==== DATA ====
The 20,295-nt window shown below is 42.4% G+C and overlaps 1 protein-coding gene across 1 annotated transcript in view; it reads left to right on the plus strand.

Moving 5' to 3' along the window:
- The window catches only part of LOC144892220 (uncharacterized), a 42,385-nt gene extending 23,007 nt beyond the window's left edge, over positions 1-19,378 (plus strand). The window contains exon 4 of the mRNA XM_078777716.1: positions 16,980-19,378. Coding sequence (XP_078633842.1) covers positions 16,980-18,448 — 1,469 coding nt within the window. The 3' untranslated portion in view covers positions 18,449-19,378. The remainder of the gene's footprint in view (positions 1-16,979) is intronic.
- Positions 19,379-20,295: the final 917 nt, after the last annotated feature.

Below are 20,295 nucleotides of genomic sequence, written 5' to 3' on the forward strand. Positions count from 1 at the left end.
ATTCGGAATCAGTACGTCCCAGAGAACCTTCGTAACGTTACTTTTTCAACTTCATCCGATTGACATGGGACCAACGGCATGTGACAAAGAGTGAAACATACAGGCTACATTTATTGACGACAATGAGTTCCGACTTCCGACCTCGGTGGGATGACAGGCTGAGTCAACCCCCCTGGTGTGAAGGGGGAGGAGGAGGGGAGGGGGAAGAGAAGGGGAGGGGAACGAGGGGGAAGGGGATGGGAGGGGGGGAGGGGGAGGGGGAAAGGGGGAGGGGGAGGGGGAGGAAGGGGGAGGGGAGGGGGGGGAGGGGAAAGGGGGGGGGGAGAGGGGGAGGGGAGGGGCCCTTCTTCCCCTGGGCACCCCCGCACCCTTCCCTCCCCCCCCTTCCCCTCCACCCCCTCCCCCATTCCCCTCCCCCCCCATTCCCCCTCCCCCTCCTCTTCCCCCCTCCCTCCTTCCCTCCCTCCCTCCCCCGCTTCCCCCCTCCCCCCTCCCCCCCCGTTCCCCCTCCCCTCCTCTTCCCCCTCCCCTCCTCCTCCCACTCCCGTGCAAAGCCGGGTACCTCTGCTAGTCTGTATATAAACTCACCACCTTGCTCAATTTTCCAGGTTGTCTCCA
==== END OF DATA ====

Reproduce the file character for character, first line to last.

The 20,295-nt window shown below is 42.4% G+C and overlaps 1 protein-coding gene across 1 annotated transcript in view; it reads left to right on the plus strand.

Moving 5' to 3' along the window:
- The window catches only part of LOC144892220 (uncharacterized), a 42,385-nt gene extending 23,007 nt beyond the window's left edge, over positions 1-19,378 (plus strand). The window contains exon 4 of the mRNA XM_078777716.1: positions 16,980-19,378. Coding sequence (XP_078633842.1) covers positions 16,980-18,448 — 1,469 coding nt within the window. The 3' untranslated portion in view covers positions 18,449-19,378. The remainder of the gene's footprint in view (positions 1-16,979) is intronic.
- Positions 19,379-20,295: the final 917 nt, after the last annotated feature.

Below are 20,295 nucleotides of genomic sequence, written 5' to 3' on the forward strand. Positions count from 1 at the left end.
ATTCGGAATCAGTACGTCCCAGAGAACCTTCGTAACGTTACTTTTTCAACTTCATCCGATTGACATGGGACCAACGGCATGTGACAAAGAGTGAAACATACAGGCTACATTTATTGACGACAATGAGTTCCGACTTCCGACCTCGGTGGGATGACAGGCTGAGTCAACCCCCCTGGTGTGAAGGGGGAGGAGGAGGGGAGGGGGAAGAGAAGGGGAGGGGAACGAGGGGGAAGGGGATGGGAGGGGGGGAGGGGGAGGGGGAAAGGGGGAGGGGGAGGGGGAGGAAGGGGGAGGGGAGGGGGGGGAGGGGAAAGGGGGGGGGGAGAGGGGGAGGGGAGGGGCCCTTCTTCCCCTGGGCACCCCCGCACCCTTCCCTCCCCCCCCTTCCCCTCCACCCCCTCCCCCATTCCCCTCCCCCCCCATTCCCCCTCCCCCTCCTCTTCCCCCCTCCCTCCTTCCCTCCCTCCCTCCCCCGCTTCCCCCCTCCCCCCTCCCCCCCCGTTCCCCCTCCCCTCCTCTTCCCCCTCCCCTCCTCCTCCCACTCCCGTGCAAAGCCGGGTACCTCTGCTAGTCTGTATATAAACTCACCACCTTGCTCAATTTTCCAGGTTGTCTCCA